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Horton Sees a Who

We all hear about the agile Maker Movement and its ever cheaper means of making ever more diverse objects using shareware to turn bits into atoms shaped into things we can hold, admire and hopefully use.  As if that weren’t exciting enough, now mankind has the ability to turn bits into atoms that shape very small objects – on the microscopic scale – fast!

The German spinout of Karlsruhe Institute of Technology, Nanoscribe announced that it can precisely make objects on a scale of 0.3 mm with features as small as 30 nanometers.  The key to effectively and quickly producing on this tiny scale is a technique called two-photon polymerization finely deflecting laser beam with mirrors, and piezoelectric positioning of the stage holding the part being made.

Although researchers have been able to use printing techniques to make microscopic objects such quantum dots for imaging of cells, microfluidic platforms to analyze ultra-small amounts of biologic materials, and other microstructures for more than a decade, these processes have been slow to date.

This new technology holds promise for custom MEMS, or micro-electro-mechanical systems which have enabled accelerometers for our smart phones and vehicles, personalized medicine delivery systems, tissue engineering and other sophisticated applications for us to marvel at tomorrow.  Manufacturers of everyday electronics or medical devices will someday be able to “print” tiny custom parts cheaply to conform to the individual needs of a customer or patient.  As additive manufacturing technologies become more reliable and the materials readily available, the MEP network will be positioned to bring them into Main Street manufacturers.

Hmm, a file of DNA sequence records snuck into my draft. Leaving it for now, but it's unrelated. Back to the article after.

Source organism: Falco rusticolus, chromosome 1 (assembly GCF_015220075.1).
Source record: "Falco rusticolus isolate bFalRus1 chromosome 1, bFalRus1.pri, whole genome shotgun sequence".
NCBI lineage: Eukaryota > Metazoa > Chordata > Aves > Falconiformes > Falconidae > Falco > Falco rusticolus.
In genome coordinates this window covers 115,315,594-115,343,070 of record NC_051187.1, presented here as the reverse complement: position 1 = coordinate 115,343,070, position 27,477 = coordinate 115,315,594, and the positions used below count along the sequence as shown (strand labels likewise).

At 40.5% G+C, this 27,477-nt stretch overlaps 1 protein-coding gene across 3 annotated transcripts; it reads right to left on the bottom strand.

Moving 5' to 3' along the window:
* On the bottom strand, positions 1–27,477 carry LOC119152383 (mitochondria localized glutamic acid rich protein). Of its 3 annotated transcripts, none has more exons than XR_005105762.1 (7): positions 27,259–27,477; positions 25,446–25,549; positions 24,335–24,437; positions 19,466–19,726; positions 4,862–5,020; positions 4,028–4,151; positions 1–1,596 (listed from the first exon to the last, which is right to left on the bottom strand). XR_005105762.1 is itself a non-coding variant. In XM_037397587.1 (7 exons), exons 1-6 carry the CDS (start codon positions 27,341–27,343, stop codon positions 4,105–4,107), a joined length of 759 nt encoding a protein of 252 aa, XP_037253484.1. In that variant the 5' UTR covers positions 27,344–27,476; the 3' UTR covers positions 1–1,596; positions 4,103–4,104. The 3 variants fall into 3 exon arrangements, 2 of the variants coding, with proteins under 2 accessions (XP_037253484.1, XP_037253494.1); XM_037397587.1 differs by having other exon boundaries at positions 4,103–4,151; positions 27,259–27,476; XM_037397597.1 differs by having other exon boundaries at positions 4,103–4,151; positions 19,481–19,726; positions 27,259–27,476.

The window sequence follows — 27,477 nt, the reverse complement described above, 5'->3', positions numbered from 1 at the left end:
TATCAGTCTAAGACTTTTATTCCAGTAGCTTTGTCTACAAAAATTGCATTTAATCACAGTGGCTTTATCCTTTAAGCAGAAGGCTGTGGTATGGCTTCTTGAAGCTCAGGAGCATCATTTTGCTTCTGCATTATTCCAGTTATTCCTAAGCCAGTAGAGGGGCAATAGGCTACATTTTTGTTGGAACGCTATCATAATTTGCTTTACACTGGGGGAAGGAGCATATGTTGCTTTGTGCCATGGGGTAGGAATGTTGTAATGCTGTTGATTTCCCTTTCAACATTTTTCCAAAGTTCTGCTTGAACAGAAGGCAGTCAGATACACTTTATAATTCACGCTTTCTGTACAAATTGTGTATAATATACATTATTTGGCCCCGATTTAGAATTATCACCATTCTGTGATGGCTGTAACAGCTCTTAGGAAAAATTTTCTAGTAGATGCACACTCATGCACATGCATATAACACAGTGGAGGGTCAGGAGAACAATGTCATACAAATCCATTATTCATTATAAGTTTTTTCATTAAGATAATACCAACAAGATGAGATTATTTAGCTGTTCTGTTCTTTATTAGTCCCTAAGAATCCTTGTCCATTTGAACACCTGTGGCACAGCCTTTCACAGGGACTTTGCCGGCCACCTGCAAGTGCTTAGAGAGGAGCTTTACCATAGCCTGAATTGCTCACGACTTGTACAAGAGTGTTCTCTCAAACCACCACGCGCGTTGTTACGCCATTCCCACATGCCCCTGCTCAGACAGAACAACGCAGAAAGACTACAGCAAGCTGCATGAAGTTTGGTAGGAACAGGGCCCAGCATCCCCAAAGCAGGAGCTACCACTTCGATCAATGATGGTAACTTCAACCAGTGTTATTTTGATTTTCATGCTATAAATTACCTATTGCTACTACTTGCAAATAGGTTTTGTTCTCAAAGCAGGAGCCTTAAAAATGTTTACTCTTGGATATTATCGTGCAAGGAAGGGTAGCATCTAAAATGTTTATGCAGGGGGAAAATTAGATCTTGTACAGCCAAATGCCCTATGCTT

You can read more about potential applications this breakthrough may have in a recent MIT Technology Review article.

About the author

Clara Asmail

Clara Asmail develops new approaches to support small R&D and manufacturing businesses with resources to commercialize technologies. Her 25+ year career at NIST includes managing the SBIR Program and Technology Transfer, and leader of optical scatterometry research projects. One of her inventions is the highest royalty bearing license at the NIST Labs.

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Makers will gather at the Design For Manufacturing Summit, in Brooklyn, NY, March 21st. ( The DFM Summits bring together designers, makers, digital entrepreneurs, product developers and engineers for a leaner, decentralized manufacturing ecosystem. Additive manufacturing and flexible manufacturing will be among the topics discussed.
These developments seem truly revolutionary in terms of implications for how things will be made in the very near future--very small things performing big functions. very effective article.
I completely agree with Doug here, its certainly revolutionary concept!

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